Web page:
The relationship between Laithwaite and Hodder proved a stormy one. Yet, Laithwaite recognized that the company needed Hodder, and before long approached a psychologist at the London Business School to provide counseling to the pair and develop a smoother working relationship. The choice of Hodder soon paid off for the company. By 1994, Direct Wine's sales topped £50 million and by mid-decade had reached the £100 million mark.
MULTIMEDIA MODEL FOR THE NEW CENTURY
Direct Wines sales and marketing effort remained focused on the mail-order channel. The company delivered some 14 catalogs each year to its customers, and also operated a central call center at its Reading headquarters complex. By the end of the 1990s, the company had begun to develop an interest in developing its Internet presence. Direct Wines established two web sites; these, however, were not designed for e-commerce operations.
The rise of a new wave of e-commerce sites dedicated to wine sales forced Direct Wines to respond. In 2000, the company put into place an ambitious effort to redevelop its Internet presence, turning to a rising star in the British Internet scene, MarchFirst, to help develop its web sites. That partnership soon fell through, however, and Direct Wines decided to take its web site development in house. The decision enabled the company to create a central, standardized back-office platform, providing it with the flexibility quickly to launch new web sites when needed. The platform allowed the company to put into place web sites not only for its core wine club operation, but also those of its partners. Into the middle of the first decade of the 2000s, the company provided support for more than 20 web sites.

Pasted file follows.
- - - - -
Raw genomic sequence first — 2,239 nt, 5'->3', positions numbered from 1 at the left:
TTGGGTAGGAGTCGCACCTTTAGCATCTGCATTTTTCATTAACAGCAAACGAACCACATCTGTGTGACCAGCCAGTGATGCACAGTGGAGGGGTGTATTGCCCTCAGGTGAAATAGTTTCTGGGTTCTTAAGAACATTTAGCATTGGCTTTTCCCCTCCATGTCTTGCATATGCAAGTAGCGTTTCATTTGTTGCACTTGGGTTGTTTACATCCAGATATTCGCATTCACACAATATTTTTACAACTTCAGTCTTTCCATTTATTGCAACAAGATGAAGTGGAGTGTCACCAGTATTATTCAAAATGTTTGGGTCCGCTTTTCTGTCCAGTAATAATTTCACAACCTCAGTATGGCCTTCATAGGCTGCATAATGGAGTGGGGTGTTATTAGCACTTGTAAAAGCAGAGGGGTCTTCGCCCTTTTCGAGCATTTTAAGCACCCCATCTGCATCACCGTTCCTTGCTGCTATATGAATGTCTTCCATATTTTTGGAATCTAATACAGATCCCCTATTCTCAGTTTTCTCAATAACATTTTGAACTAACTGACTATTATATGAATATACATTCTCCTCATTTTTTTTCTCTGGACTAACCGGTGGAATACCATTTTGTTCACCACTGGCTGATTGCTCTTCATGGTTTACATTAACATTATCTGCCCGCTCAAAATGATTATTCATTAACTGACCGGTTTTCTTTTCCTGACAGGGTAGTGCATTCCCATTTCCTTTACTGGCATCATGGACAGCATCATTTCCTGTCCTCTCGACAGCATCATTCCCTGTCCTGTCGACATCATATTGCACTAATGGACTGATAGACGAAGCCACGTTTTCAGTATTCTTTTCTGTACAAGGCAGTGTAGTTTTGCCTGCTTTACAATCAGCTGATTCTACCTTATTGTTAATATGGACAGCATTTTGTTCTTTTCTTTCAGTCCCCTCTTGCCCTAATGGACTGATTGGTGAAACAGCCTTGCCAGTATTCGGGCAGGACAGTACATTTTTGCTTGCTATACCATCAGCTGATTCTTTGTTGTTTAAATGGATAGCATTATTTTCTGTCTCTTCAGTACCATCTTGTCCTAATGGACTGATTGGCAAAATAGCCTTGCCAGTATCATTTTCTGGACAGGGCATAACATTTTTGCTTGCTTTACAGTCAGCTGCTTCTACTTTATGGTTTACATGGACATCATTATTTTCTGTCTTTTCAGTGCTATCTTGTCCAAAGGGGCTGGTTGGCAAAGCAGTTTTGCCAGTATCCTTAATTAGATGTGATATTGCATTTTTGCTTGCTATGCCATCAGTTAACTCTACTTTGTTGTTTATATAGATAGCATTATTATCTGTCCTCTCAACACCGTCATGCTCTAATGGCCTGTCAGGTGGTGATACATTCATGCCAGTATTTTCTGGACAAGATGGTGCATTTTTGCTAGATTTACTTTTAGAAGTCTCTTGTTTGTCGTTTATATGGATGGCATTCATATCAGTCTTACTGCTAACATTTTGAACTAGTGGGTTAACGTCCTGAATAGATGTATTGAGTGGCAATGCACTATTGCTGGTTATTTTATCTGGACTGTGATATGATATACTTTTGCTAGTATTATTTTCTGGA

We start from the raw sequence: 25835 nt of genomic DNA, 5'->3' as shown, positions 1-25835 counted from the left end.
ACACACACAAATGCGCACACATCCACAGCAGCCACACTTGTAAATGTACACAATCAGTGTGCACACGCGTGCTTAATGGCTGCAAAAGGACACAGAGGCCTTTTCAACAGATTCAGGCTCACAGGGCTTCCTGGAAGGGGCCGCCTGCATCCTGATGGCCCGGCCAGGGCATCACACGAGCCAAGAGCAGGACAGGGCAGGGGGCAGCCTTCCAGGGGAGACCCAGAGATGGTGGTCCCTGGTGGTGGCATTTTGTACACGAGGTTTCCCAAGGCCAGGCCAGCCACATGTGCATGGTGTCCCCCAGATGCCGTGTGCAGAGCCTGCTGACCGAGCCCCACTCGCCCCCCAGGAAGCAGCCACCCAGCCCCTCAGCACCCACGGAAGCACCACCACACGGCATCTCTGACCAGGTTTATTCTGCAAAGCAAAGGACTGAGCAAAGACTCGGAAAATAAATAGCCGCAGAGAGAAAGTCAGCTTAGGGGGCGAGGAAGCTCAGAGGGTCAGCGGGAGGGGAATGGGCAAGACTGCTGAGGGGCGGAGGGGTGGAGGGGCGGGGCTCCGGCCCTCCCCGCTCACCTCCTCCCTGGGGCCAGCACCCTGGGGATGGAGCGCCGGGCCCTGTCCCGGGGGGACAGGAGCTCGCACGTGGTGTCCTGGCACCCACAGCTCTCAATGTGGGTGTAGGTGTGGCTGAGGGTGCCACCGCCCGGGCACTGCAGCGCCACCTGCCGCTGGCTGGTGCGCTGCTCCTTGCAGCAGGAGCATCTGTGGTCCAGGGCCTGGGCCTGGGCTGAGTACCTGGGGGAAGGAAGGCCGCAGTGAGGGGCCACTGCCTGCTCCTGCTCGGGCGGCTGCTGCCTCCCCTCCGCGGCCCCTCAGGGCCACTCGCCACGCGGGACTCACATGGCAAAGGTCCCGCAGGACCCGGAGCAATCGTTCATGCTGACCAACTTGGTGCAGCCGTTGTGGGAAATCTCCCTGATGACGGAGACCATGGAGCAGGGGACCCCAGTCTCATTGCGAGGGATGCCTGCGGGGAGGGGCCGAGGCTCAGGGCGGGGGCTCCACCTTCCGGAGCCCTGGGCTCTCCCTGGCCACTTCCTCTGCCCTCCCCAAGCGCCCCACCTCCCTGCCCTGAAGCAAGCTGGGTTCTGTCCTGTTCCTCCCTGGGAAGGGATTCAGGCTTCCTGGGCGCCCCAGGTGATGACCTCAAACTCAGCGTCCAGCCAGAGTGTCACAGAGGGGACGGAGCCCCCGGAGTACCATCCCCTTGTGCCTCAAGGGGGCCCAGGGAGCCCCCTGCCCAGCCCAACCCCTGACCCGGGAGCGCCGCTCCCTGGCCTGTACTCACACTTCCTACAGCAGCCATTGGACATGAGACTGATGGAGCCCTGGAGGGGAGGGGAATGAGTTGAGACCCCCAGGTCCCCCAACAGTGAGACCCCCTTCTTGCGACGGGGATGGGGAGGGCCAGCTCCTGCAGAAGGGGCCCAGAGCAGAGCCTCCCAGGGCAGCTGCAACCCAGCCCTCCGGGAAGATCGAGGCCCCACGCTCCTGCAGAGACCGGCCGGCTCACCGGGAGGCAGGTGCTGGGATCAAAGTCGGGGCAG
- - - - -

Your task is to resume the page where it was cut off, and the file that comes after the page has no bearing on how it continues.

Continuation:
- Tony Laithwaite establishes Bordeaux Direct, importing wine from France for sale in England.
- Laithwaite founds the Sunday Times Wine Club in partnership with the Sunday Times, establishing itself as a major force in the U.K. wine merchants sector.
- The company, now holding company Direct Wines, completes its conversion to professional management as Greg Hodder is appointed managing director.
- Bordeaux Direct changes name to Laithwaites.
- Direct Wines acquires the Australian Wine Club and madaboutwine.com from the Fosters Group.
- Direct Wines acquires a controlling stake in Virgin Wines.
At the same time, Direct Wines had also moved to re-brand its Bordeaux Direct operation, in recognition of the fact that the company had long ceased to focus on the Bordeaux region, and instead imported wines, including its own house brands, from all over the world. In 2000, therefore, the company changed the retail operation's name to Laithwaite, a testament to the high degree of recognition enjoyed by Laithwaite among the U.K. wine buying public.
Into the middle of the first decade of the 2000s, Direct Wines sought new avenues for its expansion. The company began a program of acquiring new wine clubs. In 2003, for example, Direct Wines bought out the Australian Wine Club and the web site madaboutwine. com from Australia's Fosters Group. By 2005, the company had acquired a controlling stake in one of the online wine trade's most successful survivors, Virgin Wines, taking over its operation from the Virgin Group. The addition of Virgin helped strengthen the group's Internet presence, while broadening its reach into a more youthful wine-drinking public.
By 2006, Direct Wines had grown into the world's largest mail-order wine merchant, with sales of £250 million ($441 million). By then, the Internet was the vehicle for almost 10 percent of the group's sales. This figure was expected to rise, as the penetration of "always-on" Internet access encouraged the growth of online sales. With Tony Laithwaite continuing to play a major role in the company's operations, Direct Wines had found its way directly to its customers' palates.
M. L. Cohen
Laithwaite's Wine Club; The Times Wine Club; Virgin Wine Online Ltd.
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"Direct News: Wine Club Seeks Integrated Shop," Marketing, November 17, 2004, p. 14.
"Direct Wines Is on the Case with Univeyor," Logistics Manager, October 11, 2006.
Howell, Nic, "Direct Wines: Improving with Age," New Media Age, June 30, 2005, p. 20.
Laithwaite, Tony, "It Took a Heart Attack to Show Me I Could Stay Away," Times, April 13, 2002, p. 45.
Rice, Carole Ann, "No Sour Grapes As Tony Is As Direct As Ever," Birmingham Post, September 9, 1998, p. 3.
Ross, Richard, "Laithwaites Buys Stake in Virgin Wines," Wine International, April 11, 2005.
Steiner, Rupert, "Wine Merchant Defies Critics with His Bottle," Sunday Times, December 20, 1998, p. 9.